Friday, July 28, 2006

A dusk visit

I try to visit M3 every day and usually write enough words to fill up a side or two of a standard 5 inch x 3 inch index card. Today I said:

A dusk visit after a day at Woods Mill. Wild silver y moths dash through the still, cricket-haunted air on a grey blur of wings. There are quieter midges and mosquitoes too like dust motes in the gloom.

Blackbirds sound the alarm in the wood and somewhere there are crooning pigeons.

No rain today and the ground looks brown and dry, but high above the quintet of flowers – ragwort, hogweed, rosebay, knapweed, hypericum - plays on like the band on the deck of the Titanic.

Thursday, July 27, 2006

Ragwort in the heatwave

In the hottest part of the day the leaves on the ragwort Senecio jacobaea in The Metre all turn upside down, exposing the somewhat silvery underside to the sunshine and presumably thus reducing water loss.

It is remarkable that they do not simply wilt but actually manage to turn through 180 degrees. This indicates there is some mechanism within the leaf stalk that twists one way or another as the temperature rises.

There was a little rain this evening, but it scarcely wet the ground. However, most of the plants do not seem particularly stressed yet.

Tuesday, July 25, 2006

A conopid fly - Thecophora sp.

Late this afternoon I was giving some detailed scrutiny to the ragwort in M3 when I noticed a small, unusually-shaped fly visiting some of the flowers. I tried to photograph it, but is was too fast and eventually I caught it.

It turned out to be a Thecophora species parasitic on solitary bees.

Again, as with the smaller plants, I often first spot things like this through binoculars having sat quietly for a while. Many entomologists, I suspect, walk through an area, but rarely stop, wait and watch, so they just do not see many of the things that are about.

I originally had this down as Zodion cinereum and I am grateful to Jere for correcting this.

Monday, July 24, 2006

Heather and holly

In cutting back some of the longer vegetation I have discovered two plants in The Waste that I have not previously recorded in this project. One is a holly, Ilex aquifolium, and the other (I think) bell heather, Erica cinerea.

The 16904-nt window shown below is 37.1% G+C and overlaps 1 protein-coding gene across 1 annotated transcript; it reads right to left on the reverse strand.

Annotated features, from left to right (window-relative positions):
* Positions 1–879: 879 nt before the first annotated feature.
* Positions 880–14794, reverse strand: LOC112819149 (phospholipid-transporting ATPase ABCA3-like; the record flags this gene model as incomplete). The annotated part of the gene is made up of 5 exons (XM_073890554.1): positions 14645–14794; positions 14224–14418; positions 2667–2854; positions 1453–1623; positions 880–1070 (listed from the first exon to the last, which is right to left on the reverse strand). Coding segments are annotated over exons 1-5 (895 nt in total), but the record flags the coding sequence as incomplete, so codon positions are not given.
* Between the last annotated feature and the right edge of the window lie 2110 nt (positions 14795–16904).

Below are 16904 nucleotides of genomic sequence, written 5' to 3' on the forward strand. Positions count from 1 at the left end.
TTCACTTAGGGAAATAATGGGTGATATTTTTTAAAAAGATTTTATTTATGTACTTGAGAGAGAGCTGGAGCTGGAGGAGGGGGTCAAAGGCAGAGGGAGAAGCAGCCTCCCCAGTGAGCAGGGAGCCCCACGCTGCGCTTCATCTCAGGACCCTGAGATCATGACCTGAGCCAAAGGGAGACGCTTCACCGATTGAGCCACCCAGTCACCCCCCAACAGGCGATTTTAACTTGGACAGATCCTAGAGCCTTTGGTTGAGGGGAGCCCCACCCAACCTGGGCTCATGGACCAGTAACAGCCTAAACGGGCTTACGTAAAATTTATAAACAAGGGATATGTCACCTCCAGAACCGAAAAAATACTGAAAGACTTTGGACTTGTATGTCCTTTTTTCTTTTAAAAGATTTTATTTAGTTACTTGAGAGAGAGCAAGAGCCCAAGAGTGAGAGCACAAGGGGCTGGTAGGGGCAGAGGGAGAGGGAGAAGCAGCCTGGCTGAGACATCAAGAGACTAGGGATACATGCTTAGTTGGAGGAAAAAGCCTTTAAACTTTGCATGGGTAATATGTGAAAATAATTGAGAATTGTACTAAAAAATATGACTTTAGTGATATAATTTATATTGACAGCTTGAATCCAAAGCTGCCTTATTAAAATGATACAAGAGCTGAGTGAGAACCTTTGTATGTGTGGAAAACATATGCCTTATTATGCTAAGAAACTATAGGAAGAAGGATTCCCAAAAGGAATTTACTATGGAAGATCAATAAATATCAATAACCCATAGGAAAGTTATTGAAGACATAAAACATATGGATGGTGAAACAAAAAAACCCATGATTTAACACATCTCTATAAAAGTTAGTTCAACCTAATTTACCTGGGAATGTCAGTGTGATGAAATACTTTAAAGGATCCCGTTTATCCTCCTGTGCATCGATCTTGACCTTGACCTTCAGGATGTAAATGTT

The first of these is growing close to the southern edge of M3 while the other is in the bare soil of Great Plantain Desert. Both were discovered using close focus binoculars and the heather in particular is very tiny and inconspicuous.

Holly seeds have a long and complicated germination pattern. The seed may travel through the gut of a bird in winter and the embryo starts to develop during the following warmer months. It then needs a period of cold stratification before germinating in its second spring. So, at a minimum, the seed of my holly settled into its position in winter 2004/5.

The bell heather is, I think, unlikely to be a natural arrival as our nearest wild heather patches are some way away. We do grow a few plants in the garden, or it may have come in as seed on my boots - who knows. Given the right conditions I think this and ling, Calluna vulgaris, are quite good at spreading themselves provided they can find open,non-calcareous soil.

Sunday, July 16, 2006

Two-spotted neb moth, Eulamprotes atrella

As I sat contemplating life, the Universe and all that by M3 this evening, I noticed a small black insect resting in a leaf axil of one of the square-stalked St. John's-wort plants. I managed to get a photo before it flew off and saw it again a few moments later on a figwort leaf.

It was a two-spotted neb moth, Eulamprotes atrella, a tiny micro whose larvae feed on St. John's-worts. I made no attempt to capture the insect and am confident that it can be safely determined from the photo. This is a first for M3 and the only previous Sussex record in the Sussex Biodiversity Record Centre's database is from Cow Gap at Beachy Head.